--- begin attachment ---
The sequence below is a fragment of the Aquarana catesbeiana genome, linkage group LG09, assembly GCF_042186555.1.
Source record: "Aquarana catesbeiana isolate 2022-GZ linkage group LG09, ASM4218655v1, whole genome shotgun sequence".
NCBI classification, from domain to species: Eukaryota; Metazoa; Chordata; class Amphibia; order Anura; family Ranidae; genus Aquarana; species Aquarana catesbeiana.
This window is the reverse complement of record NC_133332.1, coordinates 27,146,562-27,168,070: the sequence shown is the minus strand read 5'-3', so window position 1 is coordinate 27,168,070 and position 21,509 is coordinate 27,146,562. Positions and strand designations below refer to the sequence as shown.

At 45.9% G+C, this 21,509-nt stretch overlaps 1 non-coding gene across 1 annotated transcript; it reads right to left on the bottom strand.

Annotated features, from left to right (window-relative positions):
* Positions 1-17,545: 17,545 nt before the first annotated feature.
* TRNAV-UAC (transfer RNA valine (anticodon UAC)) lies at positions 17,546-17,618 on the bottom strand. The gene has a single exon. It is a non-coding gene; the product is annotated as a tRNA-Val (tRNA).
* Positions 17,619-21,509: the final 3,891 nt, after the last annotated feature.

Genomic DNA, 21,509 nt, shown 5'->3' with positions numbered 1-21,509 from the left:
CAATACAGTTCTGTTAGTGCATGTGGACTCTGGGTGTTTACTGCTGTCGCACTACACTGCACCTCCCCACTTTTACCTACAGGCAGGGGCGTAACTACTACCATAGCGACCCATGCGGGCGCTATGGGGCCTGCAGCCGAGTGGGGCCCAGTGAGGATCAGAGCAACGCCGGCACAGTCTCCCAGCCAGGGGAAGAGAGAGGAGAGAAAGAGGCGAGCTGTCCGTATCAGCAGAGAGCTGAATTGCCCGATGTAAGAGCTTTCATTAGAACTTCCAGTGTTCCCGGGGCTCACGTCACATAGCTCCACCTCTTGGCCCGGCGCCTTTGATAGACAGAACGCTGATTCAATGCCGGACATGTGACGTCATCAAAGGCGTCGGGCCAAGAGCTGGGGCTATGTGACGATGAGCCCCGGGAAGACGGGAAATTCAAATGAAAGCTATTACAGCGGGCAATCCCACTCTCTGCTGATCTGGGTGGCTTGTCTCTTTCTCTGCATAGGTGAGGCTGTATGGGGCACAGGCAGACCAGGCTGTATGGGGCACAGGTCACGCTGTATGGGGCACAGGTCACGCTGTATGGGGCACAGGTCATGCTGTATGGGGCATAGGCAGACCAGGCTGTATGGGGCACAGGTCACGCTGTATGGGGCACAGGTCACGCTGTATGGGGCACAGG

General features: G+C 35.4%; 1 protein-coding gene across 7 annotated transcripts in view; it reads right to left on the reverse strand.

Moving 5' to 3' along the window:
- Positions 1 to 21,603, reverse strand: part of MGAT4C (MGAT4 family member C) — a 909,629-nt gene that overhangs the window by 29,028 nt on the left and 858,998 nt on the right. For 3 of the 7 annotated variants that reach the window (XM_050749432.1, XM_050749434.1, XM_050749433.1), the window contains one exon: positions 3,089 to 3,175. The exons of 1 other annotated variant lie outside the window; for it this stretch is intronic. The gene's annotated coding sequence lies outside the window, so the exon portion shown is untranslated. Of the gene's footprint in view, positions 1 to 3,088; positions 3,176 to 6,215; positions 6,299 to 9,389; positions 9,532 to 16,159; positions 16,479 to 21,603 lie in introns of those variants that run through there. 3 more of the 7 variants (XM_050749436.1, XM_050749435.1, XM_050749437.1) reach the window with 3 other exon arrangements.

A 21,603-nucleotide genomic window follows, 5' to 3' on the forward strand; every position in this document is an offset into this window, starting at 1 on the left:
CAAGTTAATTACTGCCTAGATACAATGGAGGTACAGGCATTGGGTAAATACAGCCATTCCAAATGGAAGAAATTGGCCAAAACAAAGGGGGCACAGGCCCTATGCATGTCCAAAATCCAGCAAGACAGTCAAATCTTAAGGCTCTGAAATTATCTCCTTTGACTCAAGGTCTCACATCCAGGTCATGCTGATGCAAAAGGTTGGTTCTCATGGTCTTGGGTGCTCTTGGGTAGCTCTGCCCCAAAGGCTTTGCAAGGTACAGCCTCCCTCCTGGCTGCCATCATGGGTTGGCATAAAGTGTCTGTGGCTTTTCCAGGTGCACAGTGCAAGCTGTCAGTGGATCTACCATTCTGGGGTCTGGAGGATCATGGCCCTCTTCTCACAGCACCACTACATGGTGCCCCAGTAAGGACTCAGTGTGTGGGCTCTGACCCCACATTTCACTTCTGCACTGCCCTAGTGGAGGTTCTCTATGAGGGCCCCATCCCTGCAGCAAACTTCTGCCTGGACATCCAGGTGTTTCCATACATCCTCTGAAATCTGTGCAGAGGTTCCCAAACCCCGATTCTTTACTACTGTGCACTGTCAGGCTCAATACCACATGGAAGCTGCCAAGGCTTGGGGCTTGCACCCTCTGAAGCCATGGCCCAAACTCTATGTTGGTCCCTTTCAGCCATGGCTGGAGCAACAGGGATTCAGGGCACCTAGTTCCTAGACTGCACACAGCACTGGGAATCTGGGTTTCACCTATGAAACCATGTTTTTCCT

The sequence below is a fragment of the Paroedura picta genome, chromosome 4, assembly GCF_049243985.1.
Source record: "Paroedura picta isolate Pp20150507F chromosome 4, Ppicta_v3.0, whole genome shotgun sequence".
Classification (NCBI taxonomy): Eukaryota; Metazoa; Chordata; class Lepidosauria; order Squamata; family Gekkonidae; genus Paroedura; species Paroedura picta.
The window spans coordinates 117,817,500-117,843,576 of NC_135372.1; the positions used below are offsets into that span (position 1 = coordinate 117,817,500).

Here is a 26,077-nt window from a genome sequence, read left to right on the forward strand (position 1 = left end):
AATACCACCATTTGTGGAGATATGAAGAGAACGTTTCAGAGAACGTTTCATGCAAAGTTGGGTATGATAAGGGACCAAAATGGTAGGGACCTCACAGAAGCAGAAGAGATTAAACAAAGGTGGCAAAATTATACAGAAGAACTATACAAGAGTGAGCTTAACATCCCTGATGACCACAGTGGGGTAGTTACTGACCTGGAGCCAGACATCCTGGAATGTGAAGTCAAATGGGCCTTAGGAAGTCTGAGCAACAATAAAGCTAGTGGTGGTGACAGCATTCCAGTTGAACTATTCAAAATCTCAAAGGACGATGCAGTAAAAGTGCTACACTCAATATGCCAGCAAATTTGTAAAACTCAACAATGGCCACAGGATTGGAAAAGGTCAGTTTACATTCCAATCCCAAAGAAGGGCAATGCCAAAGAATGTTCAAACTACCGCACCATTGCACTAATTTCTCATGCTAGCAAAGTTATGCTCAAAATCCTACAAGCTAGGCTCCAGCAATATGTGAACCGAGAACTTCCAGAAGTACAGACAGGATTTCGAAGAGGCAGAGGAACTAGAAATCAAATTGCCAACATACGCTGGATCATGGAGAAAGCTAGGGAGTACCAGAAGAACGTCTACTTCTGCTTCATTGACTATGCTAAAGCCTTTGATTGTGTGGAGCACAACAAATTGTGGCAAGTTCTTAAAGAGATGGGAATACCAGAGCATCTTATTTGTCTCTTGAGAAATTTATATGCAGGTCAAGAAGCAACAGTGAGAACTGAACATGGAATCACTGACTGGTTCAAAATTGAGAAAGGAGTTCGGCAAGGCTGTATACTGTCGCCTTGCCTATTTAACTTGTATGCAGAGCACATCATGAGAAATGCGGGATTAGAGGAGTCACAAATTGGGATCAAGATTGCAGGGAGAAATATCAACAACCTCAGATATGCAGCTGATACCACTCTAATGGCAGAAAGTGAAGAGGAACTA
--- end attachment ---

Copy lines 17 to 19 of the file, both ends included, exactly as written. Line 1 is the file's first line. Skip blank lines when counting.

The sequence below is a fragment of the Paroedura picta genome, chromosome 4, assembly GCF_049243985.1.
Source record: "Paroedura picta isolate Pp20150507F chromosome 4, Ppicta_v3.0, whole genome shotgun sequence".
Classification (NCBI taxonomy): Eukaryota; Metazoa; Chordata; class Lepidosauria; order Squamata; family Gekkonidae; genus Paroedura; species Paroedura picta.